CG: You are referring to commercial shots? I actual Jy have three types of models; high fashion, commercial models, and character models. My book shows one photograph of someone with a disability, otherwise shows no disabilities. My reasoning for that was that is my book important for the advertising community which has individuals who have never been exposed to a disability, so that when they hear the word paraplegic or amputee, I was not sure what their visual or mental image was going to be. It was important to me to show my models for what they really are and not to be measured by a dis ability. There exists a great need for an educational piece that needs to be done for a lot of people out there. It would be really neat to know that someone that is disabled can be considered a very good-looking person.

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CC: Have you gotten any feedback that you do not show the model’s disability?

CG: I believe that my models and people who are disabled have what is called MIG. This stands for movement, involvement and grace. I think that able-bodied America needs to be shown that someone who is dis abled has movement. They are not sitting in a chair in a dark room doing nothing with their life. They have involvement and are involved with life. They have careers, they have jobs, they drive cars and they have families. They have grace and movement to be a fashion model. In the old days when an advertiser wanted someone to be photographed in a wheelchair, who do you think they got to do the job? They got a real good-looking able-bodied person and put them in a chair. Because it was the image. They were looking for a good-looking person. Unfortunately, advertising is image. I can’t change image. But what I can do is offer an opportunity for employment to people who are disabled. have the opportunity to offer the advertising community the ability to have really good-looking men and women or commercial looking people who can get the job done who just happen to be disabled. Not necessarily showing the disability. I believe that just because you have a disability does not mean that you have to show your disability all the time. Does a gay model say that he is gay and show this in his work? It is really not important. If the image is right, you are hiring him because he can get the job done. It has nothing to do with him being disabled. I like to say that my models go both ways. They are capable of modeling able-bodied and disabled. There is no reason to pigeon-hole them, they go both ways. I bring something to the table that other model agencies can’t bring. My advantage is the disability. Because when a client is hunting for an image to promote their product. I open a whole new dimension to them. I am able to show them that there are other images out there. When you consider the fact that there is somewhere between 800 million to a billion dollars in household income to families that have a member that is disabled, we are talking a lot of spending dollars.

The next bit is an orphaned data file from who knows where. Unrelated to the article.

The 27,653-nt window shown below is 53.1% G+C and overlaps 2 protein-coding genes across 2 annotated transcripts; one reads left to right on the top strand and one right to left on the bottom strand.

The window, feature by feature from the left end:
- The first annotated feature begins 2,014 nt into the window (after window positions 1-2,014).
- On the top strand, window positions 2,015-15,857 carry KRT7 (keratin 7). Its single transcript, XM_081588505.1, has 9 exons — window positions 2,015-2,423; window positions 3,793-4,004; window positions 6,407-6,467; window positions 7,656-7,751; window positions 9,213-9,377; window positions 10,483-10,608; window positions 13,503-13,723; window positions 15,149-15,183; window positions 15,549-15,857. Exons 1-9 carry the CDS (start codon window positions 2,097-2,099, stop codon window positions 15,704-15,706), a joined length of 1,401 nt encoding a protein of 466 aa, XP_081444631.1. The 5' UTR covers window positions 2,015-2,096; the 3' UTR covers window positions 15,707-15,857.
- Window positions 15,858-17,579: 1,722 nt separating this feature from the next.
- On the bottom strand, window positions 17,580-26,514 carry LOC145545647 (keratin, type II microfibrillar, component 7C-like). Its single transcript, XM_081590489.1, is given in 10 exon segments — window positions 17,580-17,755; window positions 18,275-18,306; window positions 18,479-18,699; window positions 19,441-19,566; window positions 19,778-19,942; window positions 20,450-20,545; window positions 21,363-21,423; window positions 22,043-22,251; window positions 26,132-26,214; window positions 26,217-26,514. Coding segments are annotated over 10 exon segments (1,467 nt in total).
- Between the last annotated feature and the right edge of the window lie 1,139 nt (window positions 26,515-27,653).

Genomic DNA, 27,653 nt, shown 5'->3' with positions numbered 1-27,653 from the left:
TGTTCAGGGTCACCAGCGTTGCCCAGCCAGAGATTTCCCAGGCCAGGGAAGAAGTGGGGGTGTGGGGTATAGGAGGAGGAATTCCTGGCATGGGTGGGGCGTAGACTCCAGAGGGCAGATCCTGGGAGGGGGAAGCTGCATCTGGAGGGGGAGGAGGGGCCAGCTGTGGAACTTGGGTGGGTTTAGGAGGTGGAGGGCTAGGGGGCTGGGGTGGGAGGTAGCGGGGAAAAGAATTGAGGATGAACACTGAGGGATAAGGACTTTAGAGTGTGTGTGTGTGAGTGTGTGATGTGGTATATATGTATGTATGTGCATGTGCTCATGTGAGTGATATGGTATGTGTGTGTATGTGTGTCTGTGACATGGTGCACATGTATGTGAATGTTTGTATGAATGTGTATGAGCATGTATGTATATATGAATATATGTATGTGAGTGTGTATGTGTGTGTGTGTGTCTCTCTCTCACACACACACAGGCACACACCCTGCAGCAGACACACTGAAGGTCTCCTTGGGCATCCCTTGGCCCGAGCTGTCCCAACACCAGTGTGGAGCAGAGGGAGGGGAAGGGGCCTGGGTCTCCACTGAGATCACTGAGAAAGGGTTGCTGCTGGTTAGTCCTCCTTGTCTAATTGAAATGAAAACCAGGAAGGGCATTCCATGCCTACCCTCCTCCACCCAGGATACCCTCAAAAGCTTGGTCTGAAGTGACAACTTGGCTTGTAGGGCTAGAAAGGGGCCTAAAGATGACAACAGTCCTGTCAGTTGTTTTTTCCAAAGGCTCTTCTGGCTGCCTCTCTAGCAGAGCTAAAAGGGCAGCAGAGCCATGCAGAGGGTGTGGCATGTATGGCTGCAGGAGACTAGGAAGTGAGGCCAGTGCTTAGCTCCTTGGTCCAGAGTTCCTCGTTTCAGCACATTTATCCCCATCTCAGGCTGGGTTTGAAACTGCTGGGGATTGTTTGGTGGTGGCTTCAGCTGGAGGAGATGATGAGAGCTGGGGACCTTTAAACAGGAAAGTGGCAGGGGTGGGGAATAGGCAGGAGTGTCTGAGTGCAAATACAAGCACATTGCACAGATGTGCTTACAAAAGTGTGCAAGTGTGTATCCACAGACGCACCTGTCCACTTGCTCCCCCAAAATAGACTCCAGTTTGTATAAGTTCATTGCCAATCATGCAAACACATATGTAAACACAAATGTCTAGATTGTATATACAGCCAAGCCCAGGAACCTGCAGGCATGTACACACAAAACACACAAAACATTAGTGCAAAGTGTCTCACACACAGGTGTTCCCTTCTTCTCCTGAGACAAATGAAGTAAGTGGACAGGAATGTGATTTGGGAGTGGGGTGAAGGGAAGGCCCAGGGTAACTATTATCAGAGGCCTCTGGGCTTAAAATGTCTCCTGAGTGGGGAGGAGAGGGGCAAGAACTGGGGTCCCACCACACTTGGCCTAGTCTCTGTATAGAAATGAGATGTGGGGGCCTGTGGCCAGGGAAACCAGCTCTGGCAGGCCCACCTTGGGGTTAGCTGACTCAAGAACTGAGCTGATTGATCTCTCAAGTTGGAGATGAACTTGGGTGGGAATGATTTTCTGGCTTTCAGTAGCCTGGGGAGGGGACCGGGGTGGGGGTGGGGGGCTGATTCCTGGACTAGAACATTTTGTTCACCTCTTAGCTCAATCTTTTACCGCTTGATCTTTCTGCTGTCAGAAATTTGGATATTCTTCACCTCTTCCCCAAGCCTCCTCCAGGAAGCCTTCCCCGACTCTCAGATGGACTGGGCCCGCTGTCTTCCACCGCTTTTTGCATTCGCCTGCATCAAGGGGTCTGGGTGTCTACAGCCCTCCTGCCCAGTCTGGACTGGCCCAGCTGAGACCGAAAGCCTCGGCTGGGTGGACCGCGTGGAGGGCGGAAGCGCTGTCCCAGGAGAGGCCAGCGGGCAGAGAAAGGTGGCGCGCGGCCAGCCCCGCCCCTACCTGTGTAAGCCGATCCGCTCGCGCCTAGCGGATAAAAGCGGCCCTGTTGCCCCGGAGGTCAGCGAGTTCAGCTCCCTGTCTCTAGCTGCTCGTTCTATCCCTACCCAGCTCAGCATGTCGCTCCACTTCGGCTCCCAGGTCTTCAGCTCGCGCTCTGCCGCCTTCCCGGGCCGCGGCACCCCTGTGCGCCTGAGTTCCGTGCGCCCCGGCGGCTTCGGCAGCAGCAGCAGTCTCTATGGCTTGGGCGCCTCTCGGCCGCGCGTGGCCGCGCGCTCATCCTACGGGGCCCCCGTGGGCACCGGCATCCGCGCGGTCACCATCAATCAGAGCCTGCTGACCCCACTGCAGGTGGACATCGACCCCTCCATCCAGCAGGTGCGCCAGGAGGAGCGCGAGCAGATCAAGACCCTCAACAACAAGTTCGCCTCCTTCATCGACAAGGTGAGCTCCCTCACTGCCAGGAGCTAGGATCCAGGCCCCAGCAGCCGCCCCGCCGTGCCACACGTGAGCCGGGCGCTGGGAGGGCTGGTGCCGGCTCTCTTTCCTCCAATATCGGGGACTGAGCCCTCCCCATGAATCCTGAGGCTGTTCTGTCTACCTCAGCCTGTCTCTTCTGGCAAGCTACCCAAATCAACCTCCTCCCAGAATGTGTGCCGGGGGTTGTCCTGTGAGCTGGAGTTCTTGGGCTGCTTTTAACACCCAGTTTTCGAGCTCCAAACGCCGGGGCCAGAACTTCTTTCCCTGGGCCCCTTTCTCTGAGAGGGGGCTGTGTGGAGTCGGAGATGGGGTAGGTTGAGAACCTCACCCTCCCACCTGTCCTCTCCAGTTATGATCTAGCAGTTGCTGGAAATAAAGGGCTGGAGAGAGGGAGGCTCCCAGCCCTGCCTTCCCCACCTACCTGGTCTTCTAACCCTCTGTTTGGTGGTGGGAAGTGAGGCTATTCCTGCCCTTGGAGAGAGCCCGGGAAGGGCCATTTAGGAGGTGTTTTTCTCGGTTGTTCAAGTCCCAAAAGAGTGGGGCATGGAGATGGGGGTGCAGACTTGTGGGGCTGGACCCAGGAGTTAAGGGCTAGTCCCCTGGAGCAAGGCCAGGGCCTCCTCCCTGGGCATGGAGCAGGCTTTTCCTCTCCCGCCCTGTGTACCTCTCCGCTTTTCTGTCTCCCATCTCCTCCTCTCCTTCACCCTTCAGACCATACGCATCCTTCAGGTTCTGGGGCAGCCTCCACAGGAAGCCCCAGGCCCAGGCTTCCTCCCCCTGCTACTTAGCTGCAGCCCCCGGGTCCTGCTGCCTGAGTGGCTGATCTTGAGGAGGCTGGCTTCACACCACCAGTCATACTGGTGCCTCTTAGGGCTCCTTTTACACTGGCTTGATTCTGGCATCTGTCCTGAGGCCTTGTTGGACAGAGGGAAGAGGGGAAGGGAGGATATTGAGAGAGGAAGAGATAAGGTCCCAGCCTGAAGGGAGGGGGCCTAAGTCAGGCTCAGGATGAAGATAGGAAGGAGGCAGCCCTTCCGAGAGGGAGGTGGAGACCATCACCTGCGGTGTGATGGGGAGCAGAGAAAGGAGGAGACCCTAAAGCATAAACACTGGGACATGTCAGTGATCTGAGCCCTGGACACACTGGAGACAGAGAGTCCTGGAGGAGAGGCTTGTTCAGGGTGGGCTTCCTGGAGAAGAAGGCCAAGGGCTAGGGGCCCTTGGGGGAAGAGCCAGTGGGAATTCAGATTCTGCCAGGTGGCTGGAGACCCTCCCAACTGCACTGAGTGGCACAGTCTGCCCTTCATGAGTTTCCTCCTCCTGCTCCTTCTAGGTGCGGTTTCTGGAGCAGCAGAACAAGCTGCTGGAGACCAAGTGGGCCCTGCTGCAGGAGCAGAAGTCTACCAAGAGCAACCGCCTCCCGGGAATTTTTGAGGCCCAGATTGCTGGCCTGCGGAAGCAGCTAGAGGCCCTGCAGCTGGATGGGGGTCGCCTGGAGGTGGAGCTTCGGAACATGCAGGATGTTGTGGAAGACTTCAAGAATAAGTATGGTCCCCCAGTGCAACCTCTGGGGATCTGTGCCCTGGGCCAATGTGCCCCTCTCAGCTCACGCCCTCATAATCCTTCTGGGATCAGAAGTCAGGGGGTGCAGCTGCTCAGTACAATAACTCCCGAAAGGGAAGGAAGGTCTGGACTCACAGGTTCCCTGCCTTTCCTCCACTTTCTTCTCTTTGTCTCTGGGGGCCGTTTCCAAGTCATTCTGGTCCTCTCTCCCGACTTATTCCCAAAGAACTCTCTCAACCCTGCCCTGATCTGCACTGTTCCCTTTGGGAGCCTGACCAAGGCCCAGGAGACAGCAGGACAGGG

CC: What rates do you charge for your models?

CG: I charge exactly the same rates that every other agency charges. I have met with a couple of magazines and I don’t want to say which, but when I met with them they said, “we really want to get in to using dis abled models, we know other people are using them, but we really don’t know how to go about it. You are now offering us an opportunity to enter into this marketplace to increase our readership and to increase spending power. Now you are offering us something we wanted to get involved in but did not know how.”

CC: Do you do mostly print work or do you do TV as well?

CG: I mostly do print work now, my plans are to move into commercials. Right now we are represented by other commercial agencies.